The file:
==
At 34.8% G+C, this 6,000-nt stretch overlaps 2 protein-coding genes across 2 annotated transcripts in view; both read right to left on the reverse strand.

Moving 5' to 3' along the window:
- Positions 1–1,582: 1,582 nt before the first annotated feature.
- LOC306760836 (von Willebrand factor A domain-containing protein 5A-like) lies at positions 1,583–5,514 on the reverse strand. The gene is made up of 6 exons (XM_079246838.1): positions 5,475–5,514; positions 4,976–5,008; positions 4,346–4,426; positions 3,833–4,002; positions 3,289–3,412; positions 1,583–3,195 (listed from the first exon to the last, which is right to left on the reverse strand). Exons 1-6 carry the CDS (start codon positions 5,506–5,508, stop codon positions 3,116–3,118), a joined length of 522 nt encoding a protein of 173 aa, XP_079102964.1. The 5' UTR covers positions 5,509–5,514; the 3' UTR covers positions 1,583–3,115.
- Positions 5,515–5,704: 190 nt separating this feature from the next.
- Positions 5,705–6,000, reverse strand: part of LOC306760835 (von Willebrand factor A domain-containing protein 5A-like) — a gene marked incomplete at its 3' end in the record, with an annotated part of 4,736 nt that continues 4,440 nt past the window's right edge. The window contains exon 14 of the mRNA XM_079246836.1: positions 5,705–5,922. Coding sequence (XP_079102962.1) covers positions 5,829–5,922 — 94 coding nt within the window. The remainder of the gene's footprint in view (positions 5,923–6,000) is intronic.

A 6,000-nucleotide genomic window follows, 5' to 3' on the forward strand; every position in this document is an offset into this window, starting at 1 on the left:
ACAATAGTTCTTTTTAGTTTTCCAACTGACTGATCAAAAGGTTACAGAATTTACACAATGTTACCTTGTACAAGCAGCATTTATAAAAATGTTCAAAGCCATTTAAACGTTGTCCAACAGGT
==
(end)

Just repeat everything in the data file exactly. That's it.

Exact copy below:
At 34.8% G+C, this 6,000-nt stretch overlaps 2 protein-coding genes across 2 annotated transcripts in view; both read right to left on the reverse strand.

Moving 5' to 3' along the window:
- Positions 1–1,582: 1,582 nt before the first annotated feature.
- LOC306760836 (von Willebrand factor A domain-containing protein 5A-like) lies at positions 1,583–5,514 on the reverse strand. The gene is made up of 6 exons (XM_079246838.1): positions 5,475–5,514; positions 4,976–5,008; positions 4,346–4,426; positions 3,833–4,002; positions 3,289–3,412; positions 1,583–3,195 (listed from the first exon to the last, which is right to left on the reverse strand). Exons 1-6 carry the CDS (start codon positions 5,506–5,508, stop codon positions 3,116–3,118), a joined length of 522 nt encoding a protein of 173 aa, XP_079102964.1. The 5' UTR covers positions 5,509–5,514; the 3' UTR covers positions 1,583–3,115.
- Positions 5,515–5,704: 190 nt separating this feature from the next.
- Positions 5,705–6,000, reverse strand: part of LOC306760835 (von Willebrand factor A domain-containing protein 5A-like) — a gene marked incomplete at its 3' end in the record, with an annotated part of 4,736 nt that continues 4,440 nt past the window's right edge. The window contains exon 14 of the mRNA XM_079246836.1: positions 5,705–5,922. Coding sequence (XP_079102962.1) covers positions 5,829–5,922 — 94 coding nt within the window. The remainder of the gene's footprint in view (positions 5,923–6,000) is intronic.

A 6,000-nucleotide genomic window follows, 5' to 3' on the forward strand; every position in this document is an offset into this window, starting at 1 on the left:
ACAATAGTTCTTTTTAGTTTTCCAACTGACTGATCAAAAGGTTACAGAATTTACACAATGTTACCTTGTACAAGCAGCATTTATAAAAATGTTCAAAGCCATTTAAACGTTGTCCAACAGGT